Honours Finance

50 %
50 %
Information about Honours Finance

Published on September 30, 2008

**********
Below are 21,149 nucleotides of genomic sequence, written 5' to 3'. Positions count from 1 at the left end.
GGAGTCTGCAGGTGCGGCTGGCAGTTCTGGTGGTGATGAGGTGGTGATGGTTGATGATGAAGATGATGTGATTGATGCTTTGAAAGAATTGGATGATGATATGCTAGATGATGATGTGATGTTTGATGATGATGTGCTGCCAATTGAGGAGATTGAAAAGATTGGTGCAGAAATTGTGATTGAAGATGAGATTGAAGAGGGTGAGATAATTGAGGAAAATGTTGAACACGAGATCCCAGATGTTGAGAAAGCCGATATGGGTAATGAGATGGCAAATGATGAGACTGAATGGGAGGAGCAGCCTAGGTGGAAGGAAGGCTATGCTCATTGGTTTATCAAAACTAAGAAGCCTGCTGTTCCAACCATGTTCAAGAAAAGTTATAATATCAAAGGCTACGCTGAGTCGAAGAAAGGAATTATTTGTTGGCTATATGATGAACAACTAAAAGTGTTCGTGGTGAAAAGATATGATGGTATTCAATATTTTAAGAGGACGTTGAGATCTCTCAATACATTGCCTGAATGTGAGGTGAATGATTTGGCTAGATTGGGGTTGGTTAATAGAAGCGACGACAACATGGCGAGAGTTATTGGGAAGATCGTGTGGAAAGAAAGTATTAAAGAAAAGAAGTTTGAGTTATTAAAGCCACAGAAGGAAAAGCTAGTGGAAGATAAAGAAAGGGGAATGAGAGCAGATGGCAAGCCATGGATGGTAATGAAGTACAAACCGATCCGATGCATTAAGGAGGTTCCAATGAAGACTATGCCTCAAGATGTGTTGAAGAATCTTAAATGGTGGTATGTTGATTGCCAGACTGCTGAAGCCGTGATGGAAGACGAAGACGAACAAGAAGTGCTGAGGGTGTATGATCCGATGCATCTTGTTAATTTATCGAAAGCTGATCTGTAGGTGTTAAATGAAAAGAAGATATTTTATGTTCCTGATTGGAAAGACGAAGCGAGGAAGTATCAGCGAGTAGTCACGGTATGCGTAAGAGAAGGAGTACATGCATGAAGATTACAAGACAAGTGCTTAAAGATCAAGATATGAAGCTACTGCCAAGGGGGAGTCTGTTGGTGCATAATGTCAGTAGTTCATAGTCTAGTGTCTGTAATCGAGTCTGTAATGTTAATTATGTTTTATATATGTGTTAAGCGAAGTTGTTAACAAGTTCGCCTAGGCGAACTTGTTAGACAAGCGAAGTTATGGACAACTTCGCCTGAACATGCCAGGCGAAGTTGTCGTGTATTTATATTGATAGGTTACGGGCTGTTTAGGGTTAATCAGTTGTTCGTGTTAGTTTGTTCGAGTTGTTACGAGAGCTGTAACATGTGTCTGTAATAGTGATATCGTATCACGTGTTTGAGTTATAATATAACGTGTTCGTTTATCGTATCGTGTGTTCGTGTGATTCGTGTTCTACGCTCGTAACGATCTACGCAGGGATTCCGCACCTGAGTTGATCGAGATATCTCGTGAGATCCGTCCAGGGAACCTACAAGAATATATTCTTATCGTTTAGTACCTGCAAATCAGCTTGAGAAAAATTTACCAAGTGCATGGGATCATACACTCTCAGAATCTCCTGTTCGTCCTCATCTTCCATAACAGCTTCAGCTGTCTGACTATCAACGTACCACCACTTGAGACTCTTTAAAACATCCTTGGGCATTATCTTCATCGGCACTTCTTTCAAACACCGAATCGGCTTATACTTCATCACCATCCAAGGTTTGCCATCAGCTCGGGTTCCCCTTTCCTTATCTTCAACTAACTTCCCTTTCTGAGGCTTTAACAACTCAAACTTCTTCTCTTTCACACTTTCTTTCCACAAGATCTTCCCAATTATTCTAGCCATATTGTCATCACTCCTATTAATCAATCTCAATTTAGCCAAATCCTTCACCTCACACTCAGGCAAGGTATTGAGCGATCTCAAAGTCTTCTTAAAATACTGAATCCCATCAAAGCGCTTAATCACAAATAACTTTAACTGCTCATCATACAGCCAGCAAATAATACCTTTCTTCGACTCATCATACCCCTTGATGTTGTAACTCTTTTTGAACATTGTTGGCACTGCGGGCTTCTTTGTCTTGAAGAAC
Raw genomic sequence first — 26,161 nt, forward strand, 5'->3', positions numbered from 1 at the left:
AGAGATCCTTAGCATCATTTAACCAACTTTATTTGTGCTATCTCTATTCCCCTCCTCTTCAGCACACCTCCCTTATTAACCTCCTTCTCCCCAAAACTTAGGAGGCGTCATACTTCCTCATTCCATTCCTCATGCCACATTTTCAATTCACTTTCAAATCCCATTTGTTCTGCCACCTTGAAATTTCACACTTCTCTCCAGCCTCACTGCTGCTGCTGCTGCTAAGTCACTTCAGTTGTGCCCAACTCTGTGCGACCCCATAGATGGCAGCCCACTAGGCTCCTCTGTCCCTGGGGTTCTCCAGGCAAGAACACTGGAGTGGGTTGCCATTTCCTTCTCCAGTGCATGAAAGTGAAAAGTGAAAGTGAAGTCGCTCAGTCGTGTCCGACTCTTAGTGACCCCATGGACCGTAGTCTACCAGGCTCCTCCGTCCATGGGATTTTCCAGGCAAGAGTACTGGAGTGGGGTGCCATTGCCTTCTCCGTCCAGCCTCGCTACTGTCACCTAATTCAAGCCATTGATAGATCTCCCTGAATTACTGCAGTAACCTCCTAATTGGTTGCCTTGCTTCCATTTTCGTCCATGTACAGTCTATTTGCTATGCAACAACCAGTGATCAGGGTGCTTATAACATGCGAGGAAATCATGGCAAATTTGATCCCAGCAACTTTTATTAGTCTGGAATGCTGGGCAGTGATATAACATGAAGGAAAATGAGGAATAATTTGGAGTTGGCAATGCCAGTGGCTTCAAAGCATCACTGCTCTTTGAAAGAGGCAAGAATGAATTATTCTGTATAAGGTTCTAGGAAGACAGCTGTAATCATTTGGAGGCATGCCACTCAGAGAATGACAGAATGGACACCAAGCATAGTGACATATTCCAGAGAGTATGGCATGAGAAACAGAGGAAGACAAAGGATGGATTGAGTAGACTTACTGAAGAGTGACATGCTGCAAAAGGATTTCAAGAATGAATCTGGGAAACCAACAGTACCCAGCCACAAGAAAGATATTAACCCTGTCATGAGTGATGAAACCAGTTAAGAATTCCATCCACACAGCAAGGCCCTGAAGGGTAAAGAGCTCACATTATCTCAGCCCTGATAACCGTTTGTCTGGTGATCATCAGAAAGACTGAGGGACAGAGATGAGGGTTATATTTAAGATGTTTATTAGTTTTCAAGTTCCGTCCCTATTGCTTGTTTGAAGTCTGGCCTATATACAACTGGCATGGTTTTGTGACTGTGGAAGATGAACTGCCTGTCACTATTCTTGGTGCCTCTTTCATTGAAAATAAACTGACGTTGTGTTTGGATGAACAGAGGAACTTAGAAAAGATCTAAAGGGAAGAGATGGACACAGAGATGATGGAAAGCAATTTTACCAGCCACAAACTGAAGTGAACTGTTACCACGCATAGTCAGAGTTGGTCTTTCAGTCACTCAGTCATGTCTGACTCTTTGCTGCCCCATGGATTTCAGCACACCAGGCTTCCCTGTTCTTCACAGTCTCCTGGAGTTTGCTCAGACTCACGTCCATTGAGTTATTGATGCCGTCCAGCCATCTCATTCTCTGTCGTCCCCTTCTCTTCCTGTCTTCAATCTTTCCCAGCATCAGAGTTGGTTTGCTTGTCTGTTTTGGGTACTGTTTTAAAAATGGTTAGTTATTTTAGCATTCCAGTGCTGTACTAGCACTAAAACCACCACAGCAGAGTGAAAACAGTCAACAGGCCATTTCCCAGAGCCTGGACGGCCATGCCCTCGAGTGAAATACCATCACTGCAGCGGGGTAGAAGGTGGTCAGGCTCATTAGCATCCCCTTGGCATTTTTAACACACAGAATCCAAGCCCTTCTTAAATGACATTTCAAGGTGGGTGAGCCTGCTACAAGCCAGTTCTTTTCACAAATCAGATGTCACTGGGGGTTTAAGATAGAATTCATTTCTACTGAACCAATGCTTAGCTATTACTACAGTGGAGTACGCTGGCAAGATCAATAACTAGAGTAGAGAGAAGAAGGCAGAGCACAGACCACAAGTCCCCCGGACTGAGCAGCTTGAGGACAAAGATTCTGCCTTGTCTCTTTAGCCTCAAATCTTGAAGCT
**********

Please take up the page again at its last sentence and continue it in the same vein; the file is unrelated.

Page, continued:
Author: aSGuest287

Source: authorstream.com